The Boston Globe reports on a privacy controversy at Harvard University:
Harvard University has revealed that it secretly photographed some 2,000 students in 10 lecture halls last spring as part of a study of classroom attendance, an admission that prompted criticism from faculty and students who said the research was an invasion of privacy.
The clandestine experiment, disclosed publicly for the first time at a faculty meeting Tuesday night, came to light about a year-and-a-half after revelations that administrators had secretly searched thousands of Harvard e-mail accounts. That led the university to implement new privacy policies on electronic communication this spring, but another round of controversy followed the latest disclosure. […]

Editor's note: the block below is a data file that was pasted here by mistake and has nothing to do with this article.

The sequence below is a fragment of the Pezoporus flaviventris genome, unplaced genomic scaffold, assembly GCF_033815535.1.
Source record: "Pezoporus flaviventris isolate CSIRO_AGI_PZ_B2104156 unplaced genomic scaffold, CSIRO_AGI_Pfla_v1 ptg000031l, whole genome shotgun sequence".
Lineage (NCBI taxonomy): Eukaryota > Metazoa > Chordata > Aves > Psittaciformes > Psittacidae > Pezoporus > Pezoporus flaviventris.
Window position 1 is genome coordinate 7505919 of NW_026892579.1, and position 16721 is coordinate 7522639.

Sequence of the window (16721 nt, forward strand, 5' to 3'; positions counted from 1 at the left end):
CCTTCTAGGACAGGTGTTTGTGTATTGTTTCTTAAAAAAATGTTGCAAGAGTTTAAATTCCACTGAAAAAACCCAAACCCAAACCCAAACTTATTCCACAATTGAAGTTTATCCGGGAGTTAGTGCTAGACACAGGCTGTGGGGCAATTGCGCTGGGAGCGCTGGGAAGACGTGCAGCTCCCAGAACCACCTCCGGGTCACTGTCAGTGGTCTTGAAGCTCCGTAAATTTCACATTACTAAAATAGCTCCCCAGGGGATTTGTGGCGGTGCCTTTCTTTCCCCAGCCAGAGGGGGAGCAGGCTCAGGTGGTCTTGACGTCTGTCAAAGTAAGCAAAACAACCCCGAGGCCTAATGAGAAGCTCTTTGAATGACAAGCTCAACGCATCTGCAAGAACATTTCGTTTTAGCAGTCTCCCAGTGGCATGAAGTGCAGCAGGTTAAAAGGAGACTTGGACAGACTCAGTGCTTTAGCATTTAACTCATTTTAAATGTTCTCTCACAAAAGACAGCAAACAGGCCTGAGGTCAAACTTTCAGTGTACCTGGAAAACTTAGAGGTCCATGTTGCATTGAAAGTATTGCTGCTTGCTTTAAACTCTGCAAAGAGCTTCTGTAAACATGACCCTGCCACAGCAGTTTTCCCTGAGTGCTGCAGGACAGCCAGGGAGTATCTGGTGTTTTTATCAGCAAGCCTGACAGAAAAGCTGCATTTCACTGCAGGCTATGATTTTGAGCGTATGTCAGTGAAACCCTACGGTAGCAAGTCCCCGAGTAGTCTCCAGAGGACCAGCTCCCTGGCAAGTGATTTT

Harvard president Drew Faust said at the faculty meeting that she takes the matter “very seriously” and will have the case reviewed by a panel that oversees the newly established electronic communications policies, according to the Harvard Crimson, which first reported on the controversy surrounding the research. […]
The study was not designed to track or identify individual students, [Peter K. Bol, Harvard’s vice provost for advances in learning, said], nor was it meant to evaluate teachers. […]
In his remarks provided by the university, Bol acknowledged that Tuesday’s revelation has raised concerns and said that in the future study proposals that involve undergraduates would automatically come before Harvard’s assistant dean for undergraduate education, in addition to the university’s research review board.